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Importance of Domesticated Cats in Ancient Egyptian Culture
Posted In: Ancient Civilizations  5/30/09
By: Yona Williams

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When it comes to the ancient Egyptians, visions of majestic pyramids and tombs filled with a treasure trove of jewels may enter your mind. Additionally, if you were to envision one animal that best represents the ancient Egyptian culture, it would be the cat. They not only served as pets within the Egyptian household, but also enjoyed an esteemed status of sacred animal.

There was a connection between the deities that ancient Egyptians worshipped and the cat, as they often played a role in their rituals and worship of gods and goddesses. In this article, you will learn more about the domestication of the feline, as well as background information on this important creature to the Egyptians.

There is no exact date that one can conclude when the cat was domesticated in Egypt, but researchers believe that the act took place around 2000 BC. If you are a cat owner, take a good look at your companion and know that chances are – he or she descended from the cats that lived centuries ago in ancient Egypt. Researchers have tried many times to pinpoint a date when the domesticated cat emerged, but ancient Egyptians did not indicate the differences between wild and tame cats in their records. Interestingly, the Egyptians had one word to refer to a cat (miu or mii), which translates into "he or she who mews."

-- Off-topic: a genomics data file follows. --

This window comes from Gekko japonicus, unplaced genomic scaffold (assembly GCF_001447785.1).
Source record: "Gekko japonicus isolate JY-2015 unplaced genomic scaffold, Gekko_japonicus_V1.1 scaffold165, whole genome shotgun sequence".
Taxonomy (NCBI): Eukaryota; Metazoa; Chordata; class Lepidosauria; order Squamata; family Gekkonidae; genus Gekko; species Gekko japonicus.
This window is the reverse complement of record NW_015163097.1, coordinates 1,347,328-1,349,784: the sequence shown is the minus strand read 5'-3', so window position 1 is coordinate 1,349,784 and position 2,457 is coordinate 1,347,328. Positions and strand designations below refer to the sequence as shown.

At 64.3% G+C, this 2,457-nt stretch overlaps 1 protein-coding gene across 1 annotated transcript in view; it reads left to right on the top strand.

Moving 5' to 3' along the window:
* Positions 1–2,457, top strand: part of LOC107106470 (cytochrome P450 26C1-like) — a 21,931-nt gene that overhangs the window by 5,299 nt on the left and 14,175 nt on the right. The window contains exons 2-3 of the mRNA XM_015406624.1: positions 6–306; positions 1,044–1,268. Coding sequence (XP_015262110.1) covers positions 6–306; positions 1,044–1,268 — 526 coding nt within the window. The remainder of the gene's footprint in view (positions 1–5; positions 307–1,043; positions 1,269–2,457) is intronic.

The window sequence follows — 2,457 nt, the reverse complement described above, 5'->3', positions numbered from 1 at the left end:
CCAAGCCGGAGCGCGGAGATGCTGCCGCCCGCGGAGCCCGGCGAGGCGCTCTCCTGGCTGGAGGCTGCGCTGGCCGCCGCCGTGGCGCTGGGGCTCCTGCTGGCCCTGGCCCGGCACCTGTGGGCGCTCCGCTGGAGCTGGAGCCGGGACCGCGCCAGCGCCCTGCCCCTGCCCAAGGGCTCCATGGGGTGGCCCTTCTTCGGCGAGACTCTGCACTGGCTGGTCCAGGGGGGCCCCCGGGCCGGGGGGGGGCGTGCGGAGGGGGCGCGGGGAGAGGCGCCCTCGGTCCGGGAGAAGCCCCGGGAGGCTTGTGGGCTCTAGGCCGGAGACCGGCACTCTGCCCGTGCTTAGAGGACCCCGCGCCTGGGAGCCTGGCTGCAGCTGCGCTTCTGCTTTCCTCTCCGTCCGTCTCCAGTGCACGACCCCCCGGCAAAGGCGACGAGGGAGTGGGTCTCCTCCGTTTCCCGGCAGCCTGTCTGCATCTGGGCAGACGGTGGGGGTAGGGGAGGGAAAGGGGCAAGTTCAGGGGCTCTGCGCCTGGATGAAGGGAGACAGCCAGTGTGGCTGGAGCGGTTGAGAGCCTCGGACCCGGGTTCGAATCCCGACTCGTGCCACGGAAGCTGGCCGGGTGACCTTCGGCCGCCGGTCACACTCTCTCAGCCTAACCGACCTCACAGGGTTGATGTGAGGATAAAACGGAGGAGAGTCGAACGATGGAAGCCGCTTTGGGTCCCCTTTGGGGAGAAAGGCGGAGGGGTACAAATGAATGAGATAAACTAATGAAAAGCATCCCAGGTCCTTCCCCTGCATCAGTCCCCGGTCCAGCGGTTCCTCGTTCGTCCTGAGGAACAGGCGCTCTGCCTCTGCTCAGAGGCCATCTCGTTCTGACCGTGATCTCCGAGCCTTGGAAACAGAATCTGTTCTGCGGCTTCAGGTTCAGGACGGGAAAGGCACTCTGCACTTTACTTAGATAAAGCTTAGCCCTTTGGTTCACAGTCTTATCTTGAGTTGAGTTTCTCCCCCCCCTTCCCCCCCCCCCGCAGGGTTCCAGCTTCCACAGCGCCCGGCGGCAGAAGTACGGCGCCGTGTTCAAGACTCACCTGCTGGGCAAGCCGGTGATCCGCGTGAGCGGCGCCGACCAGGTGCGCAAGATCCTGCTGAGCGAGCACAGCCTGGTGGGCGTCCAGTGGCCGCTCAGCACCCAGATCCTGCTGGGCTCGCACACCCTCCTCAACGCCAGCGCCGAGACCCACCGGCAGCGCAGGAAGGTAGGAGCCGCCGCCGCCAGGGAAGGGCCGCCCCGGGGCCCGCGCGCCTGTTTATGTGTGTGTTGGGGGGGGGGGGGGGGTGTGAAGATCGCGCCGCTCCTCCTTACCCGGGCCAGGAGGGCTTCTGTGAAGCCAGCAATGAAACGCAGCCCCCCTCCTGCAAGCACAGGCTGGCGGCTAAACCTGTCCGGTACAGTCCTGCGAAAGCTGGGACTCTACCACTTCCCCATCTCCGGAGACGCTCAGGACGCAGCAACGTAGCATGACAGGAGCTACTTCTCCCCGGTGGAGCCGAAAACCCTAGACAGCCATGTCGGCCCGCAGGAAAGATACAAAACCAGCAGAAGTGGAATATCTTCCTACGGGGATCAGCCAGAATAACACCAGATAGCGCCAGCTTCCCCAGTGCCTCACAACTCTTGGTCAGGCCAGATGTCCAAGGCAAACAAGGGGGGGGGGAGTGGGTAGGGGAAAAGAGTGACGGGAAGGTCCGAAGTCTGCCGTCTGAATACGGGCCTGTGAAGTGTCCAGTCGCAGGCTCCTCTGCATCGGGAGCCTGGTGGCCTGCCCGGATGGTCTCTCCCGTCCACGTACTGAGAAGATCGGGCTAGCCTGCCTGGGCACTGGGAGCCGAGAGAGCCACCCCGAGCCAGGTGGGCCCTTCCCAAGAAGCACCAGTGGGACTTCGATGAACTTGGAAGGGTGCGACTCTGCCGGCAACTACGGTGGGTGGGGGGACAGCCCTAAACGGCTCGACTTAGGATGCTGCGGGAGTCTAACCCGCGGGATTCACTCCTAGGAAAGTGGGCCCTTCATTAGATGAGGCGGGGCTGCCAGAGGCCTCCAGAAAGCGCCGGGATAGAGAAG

Domestication of the Cat

Archeologists already know that dogs had been domesticated thousands of years before the cat, especially since they served a purpose during hunting trips. With cats, they possessed a certain aloofness that took a bit of time breaking through to. Cat owners probably already know that the cats of today still carry some of the characteristics of their undomesticated cousins.

One of the closest wild relatives of the modern cat is the African wild cat (Felis silvestris libyca), which was larger than the average domesticated cat of present day. It had yellow-gray fur, striped markings, and a long tail that tapered off. Basically, the cat was born with its very own camouflage that helped it hide amongst surrounding rocks and sand of the desert. This Egyptian cat also took advantage of its natural predator skills and would hunt small game rather than lead the life of a scavenger.

The villages of ancient Egypt faced a number of poisonous snakes, rats and mice that attacked food supplies within the households and snuck into the village granaries. The wild cat would come into the villages and hunted down the vermin, ridding the community of one of their number one threats. Some researchers theorize that the Egyptians would leave pieces of food out to bring in more wild cats. It is during this period that a symbiotic relationship developed between the cat and humans.


 

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